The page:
We've just arxived our paper on efficient computation for the Expected Value of Partial Perfect Information (EVPPI) based on SPDE-INLA. The EVPPI is a decision-theoretic measure of the impact of uncertainty in some of the parameters in a model on the final decision, informed by current evidence. Basically, it measures how much one should be willing to pay to gather new information to reduce uncertainty in the future outcomes. As such, it can be used to prioritise research and thus has been advocated as a very useful tool in health economic evaluation. Trouble is that it can be very difficult (or even impossible) to compute analytically and even a simulation approach may require an impracticable number of simulations.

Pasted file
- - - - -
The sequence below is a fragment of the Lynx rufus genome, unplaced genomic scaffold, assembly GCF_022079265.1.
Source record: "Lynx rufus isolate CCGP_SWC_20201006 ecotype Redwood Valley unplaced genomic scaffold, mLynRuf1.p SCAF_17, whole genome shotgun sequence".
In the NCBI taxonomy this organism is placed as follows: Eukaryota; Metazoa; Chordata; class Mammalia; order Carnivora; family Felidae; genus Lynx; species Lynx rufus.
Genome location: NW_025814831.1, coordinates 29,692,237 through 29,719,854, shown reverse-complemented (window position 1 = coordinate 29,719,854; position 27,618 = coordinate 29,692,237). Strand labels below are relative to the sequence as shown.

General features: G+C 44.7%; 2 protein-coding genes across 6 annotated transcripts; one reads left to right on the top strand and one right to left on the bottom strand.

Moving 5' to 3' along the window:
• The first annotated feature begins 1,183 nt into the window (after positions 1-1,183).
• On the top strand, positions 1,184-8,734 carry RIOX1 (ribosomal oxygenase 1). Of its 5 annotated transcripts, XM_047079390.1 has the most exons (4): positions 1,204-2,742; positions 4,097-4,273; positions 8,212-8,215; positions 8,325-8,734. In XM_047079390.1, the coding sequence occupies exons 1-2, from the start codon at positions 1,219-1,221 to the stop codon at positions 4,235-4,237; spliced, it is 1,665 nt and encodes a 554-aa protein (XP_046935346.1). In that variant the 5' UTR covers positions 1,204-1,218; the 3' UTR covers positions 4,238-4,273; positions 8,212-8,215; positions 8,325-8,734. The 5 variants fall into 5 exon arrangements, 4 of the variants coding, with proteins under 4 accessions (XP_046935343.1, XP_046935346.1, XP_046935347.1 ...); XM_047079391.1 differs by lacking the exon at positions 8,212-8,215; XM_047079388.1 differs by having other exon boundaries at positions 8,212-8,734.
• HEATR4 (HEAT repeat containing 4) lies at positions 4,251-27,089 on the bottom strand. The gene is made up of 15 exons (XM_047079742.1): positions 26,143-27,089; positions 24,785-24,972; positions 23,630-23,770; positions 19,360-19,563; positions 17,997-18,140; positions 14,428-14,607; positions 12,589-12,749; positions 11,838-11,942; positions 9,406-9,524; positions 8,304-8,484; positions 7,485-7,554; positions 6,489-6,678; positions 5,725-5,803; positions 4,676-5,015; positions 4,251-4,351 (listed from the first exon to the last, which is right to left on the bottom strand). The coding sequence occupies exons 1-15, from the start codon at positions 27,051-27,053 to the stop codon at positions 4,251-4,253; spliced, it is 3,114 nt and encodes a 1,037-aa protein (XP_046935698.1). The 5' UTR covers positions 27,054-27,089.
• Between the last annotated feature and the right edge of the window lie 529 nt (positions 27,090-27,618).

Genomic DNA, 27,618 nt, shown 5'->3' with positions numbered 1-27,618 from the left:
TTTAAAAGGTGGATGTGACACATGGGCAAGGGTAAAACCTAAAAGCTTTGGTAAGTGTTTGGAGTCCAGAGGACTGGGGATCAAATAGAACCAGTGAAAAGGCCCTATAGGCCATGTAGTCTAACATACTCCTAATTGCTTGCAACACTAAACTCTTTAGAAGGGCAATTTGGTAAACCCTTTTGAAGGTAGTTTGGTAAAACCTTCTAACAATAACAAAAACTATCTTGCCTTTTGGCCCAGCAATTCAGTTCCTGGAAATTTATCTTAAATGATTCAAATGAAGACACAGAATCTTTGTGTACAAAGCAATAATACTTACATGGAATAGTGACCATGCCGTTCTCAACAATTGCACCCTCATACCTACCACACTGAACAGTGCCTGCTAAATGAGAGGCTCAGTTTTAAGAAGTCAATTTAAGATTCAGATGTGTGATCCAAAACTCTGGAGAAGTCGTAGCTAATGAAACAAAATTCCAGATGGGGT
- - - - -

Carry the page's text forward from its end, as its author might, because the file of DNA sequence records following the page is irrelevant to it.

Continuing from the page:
The paper is part of Anna's PhD and in it we draw heavily on previous work on Gaussian Process (GP) regression to compute the EVPPI done by Mark Strong and colleagues at Sheffield. Our main idea is to express the GP regression model for the estimation of the EVPPI using a "fictional" spatial problem. As we show in the paper, this allows us to make use of clever models which simplify the computations and we can use INLA to obtain the results in a super-fast way.
As we show in the paper, our method can compute the EVPPI in a matter of seconds and this is virtually irrespective of the number of parameters involved. More importantly, there's a very large reduction in the computational time, in comparison to other non-parametric methods. Also, the accuracy of the estimation is very good.
We're implementing this into the next release of BCEA, which we plan on having ready in a matter of a few weeks!